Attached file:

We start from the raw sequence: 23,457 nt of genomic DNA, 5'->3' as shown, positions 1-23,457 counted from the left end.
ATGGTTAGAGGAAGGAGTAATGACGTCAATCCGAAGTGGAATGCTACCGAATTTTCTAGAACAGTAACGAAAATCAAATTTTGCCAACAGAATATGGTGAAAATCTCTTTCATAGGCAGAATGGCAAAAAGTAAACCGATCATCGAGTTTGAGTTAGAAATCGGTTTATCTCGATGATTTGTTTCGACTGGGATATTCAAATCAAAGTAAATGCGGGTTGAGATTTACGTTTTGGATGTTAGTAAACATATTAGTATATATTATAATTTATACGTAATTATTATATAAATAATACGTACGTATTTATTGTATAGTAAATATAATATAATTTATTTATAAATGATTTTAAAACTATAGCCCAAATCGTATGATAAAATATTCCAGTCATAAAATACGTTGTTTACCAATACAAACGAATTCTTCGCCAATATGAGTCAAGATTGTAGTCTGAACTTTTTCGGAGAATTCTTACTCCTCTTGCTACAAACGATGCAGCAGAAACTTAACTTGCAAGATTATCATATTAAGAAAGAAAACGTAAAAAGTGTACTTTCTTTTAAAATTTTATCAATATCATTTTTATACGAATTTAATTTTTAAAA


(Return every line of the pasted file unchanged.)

We start from the raw sequence: 23,457 nt of genomic DNA, 5'->3' as shown, positions 1-23,457 counted from the left end.
ATGGTTAGAGGAAGGAGTAATGACGTCAATCCGAAGTGGAATGCTACCGAATTTTCTAGAACAGTAACGAAAATCAAATTTTGCCAACAGAATATGGTGAAAATCTCTTTCATAGGCAGAATGGCAAAAAGTAAACCGATCATCGAGTTTGAGTTAGAAATCGGTTTATCTCGATGATTTGTTTCGACTGGGATATTCAAATCAAAGTAAATGCGGGTTGAGATTTACGTTTTGGATGTTAGTAAACATATTAGTATATATTATAATTTATACGTAATTATTATATAAATAATACGTACGTATTTATTGTATAGTAAATATAATATAATTTATTTATAAATGATTTTAAAACTATAGCCCAAATCGTATGATAAAATATTCCAGTCATAAAATACGTTGTTTACCAATACAAACGAATTCTTCGCCAATATGAGTCAAGATTGTAGTCTGAACTTTTTCGGAGAATTCTTACTCCTCTTGCTACAAACGATGCAGCAGAAACTTAACTTGCAAGATTATCATATTAAGAAAGAAAACGTAAAAAGTGTACTTTCTTTTAAAATTTTATCAATATCATTTTTATACGAATTTAATTTTTAAAA